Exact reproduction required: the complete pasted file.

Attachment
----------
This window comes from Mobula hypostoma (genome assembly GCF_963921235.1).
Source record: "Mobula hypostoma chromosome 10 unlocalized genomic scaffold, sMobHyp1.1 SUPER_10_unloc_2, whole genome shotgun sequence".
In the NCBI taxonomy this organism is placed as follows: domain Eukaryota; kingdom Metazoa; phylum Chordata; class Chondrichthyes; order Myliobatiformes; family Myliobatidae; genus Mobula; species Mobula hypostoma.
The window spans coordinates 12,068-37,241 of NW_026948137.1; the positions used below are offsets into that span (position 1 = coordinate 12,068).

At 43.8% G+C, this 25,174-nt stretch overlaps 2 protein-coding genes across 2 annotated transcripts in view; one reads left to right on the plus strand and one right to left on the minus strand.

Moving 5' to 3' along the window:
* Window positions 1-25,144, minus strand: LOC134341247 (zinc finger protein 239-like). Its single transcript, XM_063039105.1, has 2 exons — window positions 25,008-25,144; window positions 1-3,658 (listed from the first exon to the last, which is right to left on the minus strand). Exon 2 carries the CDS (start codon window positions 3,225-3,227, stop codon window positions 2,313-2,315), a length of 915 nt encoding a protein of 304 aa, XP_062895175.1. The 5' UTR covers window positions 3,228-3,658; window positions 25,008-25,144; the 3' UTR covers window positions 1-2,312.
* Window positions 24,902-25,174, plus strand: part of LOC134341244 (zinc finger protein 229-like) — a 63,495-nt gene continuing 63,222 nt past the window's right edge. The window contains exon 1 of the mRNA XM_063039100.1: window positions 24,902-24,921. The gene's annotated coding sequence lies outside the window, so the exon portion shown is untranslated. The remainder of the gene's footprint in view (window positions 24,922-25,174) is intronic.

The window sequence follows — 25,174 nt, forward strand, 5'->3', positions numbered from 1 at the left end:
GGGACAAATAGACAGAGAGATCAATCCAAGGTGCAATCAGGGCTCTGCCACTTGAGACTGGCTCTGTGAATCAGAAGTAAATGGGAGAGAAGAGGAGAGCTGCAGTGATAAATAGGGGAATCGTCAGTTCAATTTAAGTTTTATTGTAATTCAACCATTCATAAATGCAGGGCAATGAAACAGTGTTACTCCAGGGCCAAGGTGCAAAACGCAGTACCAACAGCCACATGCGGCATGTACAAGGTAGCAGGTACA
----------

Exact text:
This window comes from Mobula hypostoma (genome assembly GCF_963921235.1).
Source record: "Mobula hypostoma chromosome 10 unlocalized genomic scaffold, sMobHyp1.1 SUPER_10_unloc_2, whole genome shotgun sequence".
In the NCBI taxonomy this organism is placed as follows: domain Eukaryota; kingdom Metazoa; phylum Chordata; class Chondrichthyes; order Myliobatiformes; family Myliobatidae; genus Mobula; species Mobula hypostoma.
The window spans coordinates 12,068-37,241 of NW_026948137.1; the positions used below are offsets into that span (position 1 = coordinate 12,068).

At 43.8% G+C, this 25,174-nt stretch overlaps 2 protein-coding genes across 2 annotated transcripts in view; one reads left to right on the plus strand and one right to left on the minus strand.

Moving 5' to 3' along the window:
* Window positions 1-25,144, minus strand: LOC134341247 (zinc finger protein 239-like). Its single transcript, XM_063039105.1, has 2 exons — window positions 25,008-25,144; window positions 1-3,658 (listed from the first exon to the last, which is right to left on the minus strand). Exon 2 carries the CDS (start codon window positions 3,225-3,227, stop codon window positions 2,313-2,315), a length of 915 nt encoding a protein of 304 aa, XP_062895175.1. The 5' UTR covers window positions 3,228-3,658; window positions 25,008-25,144; the 3' UTR covers window positions 1-2,312.
* Window positions 24,902-25,174, plus strand: part of LOC134341244 (zinc finger protein 229-like) — a 63,495-nt gene continuing 63,222 nt past the window's right edge. The window contains exon 1 of the mRNA XM_063039100.1: window positions 24,902-24,921. The gene's annotated coding sequence lies outside the window, so the exon portion shown is untranslated. The remainder of the gene's footprint in view (window positions 24,922-25,174) is intronic.

The window sequence follows — 25,174 nt, forward strand, 5'->3', positions numbered from 1 at the left end:
GGGACAAATAGACAGAGAGATCAATCCAAGGTGCAATCAGGGCTCTGCCACTTGAGACTGGCTCTGTGAATCAGAAGTAAATGGGAGAGAAGAGGAGAGCTGCAGTGATAAATAGGGGAATCGTCAGTTCAATTTAAGTTTTATTGTAATTCAACCATTCATAAATGCAGGGCAATGAAACAGTGTTACTCCAGGGCCAAGGTGCAAAACGCAGTACCAACAGCCACATGCGGCATGTACAAGGTAGCAGGTACA